Another variation, and again, it happens to be flickr cause If I was Stranded on a Desert Island With Only One Web 2.0 Tool It Would be Flickr. In 2011 I tried an experiment with taking 10 Dailyshoot (predecessor to the Daily Create) prompts and each day writing a section of a story in reverse.

Huh? Have you seen Memento? On January 31, 2011, my first photo was the prompt for the end of the story and each day, the photo I took and the narrative I wrote were done in reverse, until February 19, 2011 I wrote what would be the opening of the story.

Right now you should be terribly confused. Just shrug it off.

cc licensed ( BY NC SA ) flickr photo shared by giulia.forsythe

My lesson is meant to be that you can do a lot to re-interpret these digital tools and platforms in ways their designers never imagined. You are not limited to what the tool can do. You are only limited by what you imagine is possible.

I did a speed run through of 50+ Web 2.0 Ways to Tell a Story. I skipped through Five Card FLickr Stories since we had people in etmooc do that last week on their own. And woah did they- I see 34 created stories out of a pool of 130 photos they went out and tagged.

Next, I tried something I’ve not done before in Collaborate, I did a screen share and we did a live run through of pechaflickr, my improv mashup of pecha kucha + PowerPoint Karaoke * random(flickr).

We had volunteers from the audience take turns saying lines over the slides (Alan’s not to self, a 30 second interval would have been better with slide lag). I’ve done this successfully in Google Hangouts and recently presented on pechaflickr using pechaflickr.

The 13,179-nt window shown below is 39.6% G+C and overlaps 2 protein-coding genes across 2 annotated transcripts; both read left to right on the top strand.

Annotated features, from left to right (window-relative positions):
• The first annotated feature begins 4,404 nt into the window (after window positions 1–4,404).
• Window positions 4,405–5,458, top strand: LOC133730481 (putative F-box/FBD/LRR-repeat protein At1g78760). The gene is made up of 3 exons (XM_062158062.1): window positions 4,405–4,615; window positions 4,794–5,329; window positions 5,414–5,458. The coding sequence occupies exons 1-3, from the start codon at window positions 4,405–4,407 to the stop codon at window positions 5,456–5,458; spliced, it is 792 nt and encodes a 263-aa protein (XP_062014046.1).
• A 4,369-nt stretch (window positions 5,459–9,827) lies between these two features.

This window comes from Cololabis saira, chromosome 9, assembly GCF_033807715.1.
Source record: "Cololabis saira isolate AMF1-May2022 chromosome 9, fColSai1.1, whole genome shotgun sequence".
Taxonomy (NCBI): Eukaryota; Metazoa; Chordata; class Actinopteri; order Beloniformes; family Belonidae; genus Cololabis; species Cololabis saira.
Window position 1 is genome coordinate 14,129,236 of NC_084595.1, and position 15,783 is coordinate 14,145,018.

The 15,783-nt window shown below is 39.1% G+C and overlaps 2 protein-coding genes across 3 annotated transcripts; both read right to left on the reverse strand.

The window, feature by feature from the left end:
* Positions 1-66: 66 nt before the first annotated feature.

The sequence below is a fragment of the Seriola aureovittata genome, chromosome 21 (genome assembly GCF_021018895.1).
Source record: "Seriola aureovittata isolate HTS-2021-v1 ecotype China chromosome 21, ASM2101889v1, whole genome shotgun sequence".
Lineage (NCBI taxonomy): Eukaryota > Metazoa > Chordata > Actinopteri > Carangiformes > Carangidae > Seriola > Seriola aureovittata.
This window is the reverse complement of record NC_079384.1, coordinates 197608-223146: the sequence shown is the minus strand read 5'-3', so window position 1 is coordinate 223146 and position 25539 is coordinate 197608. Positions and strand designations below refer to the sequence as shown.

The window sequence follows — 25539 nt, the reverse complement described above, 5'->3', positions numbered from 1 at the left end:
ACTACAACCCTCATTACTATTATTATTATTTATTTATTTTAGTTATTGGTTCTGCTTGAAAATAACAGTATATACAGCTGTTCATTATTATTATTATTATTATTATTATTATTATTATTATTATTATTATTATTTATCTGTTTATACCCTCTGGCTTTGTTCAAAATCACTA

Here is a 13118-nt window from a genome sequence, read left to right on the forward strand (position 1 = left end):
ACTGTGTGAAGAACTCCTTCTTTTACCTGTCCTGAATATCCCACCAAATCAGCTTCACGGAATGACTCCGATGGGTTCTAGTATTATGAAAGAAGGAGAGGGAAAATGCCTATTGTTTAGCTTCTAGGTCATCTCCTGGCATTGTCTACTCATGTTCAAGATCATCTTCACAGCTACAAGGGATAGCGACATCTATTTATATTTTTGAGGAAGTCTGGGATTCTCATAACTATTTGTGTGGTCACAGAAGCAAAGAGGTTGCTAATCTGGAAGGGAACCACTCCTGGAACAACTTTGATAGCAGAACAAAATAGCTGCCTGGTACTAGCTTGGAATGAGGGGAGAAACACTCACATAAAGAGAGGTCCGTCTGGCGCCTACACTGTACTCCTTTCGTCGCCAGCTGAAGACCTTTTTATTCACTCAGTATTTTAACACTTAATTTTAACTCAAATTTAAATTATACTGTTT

I then tried to give an overview of ds106 in about 10 minutes, probably generating information whiplash and a few speed of presentation infractions.

This session was a bit of an experiment for some future sessions, and I plan to parcel this back out to be separate topics. Thanks to everyone who stepped in front of the firehose, and apologize for those whom spilled Java all over their computers and got locked out. You can catch the show via free on-demand.

I was pretty jazzed and fired up for having gotten 1 hour of sleep the night before, that itself a story 😉

UPDATE: Feb 14, 2013 Just came across this film short that proposes the brain science behind storytelling, and the power of a story’s dual punch of distress and empathy, the latest work by the brilliant Kirby Ferguson

It presents a whole new way to think about the arc of a story.

If this kind of stuff has value, please support me by tossing a one time PayPal kibble or monthly on Patreon
Become a patron at Patreon!
Profile Picture for CogDog The Blog
An early 90s builder of web stuff and blogging Alan Levine barks at on web storytelling (#ds106 #4life), photography, bending WordPress, and serendipity in the infinite internet river. He thinks it's weird to write about himself in the third person. And he is 100% into the Fediverse (or tells himself so) Tooting as


Leave a Reply

Your email address will not be published. Required fields are marked *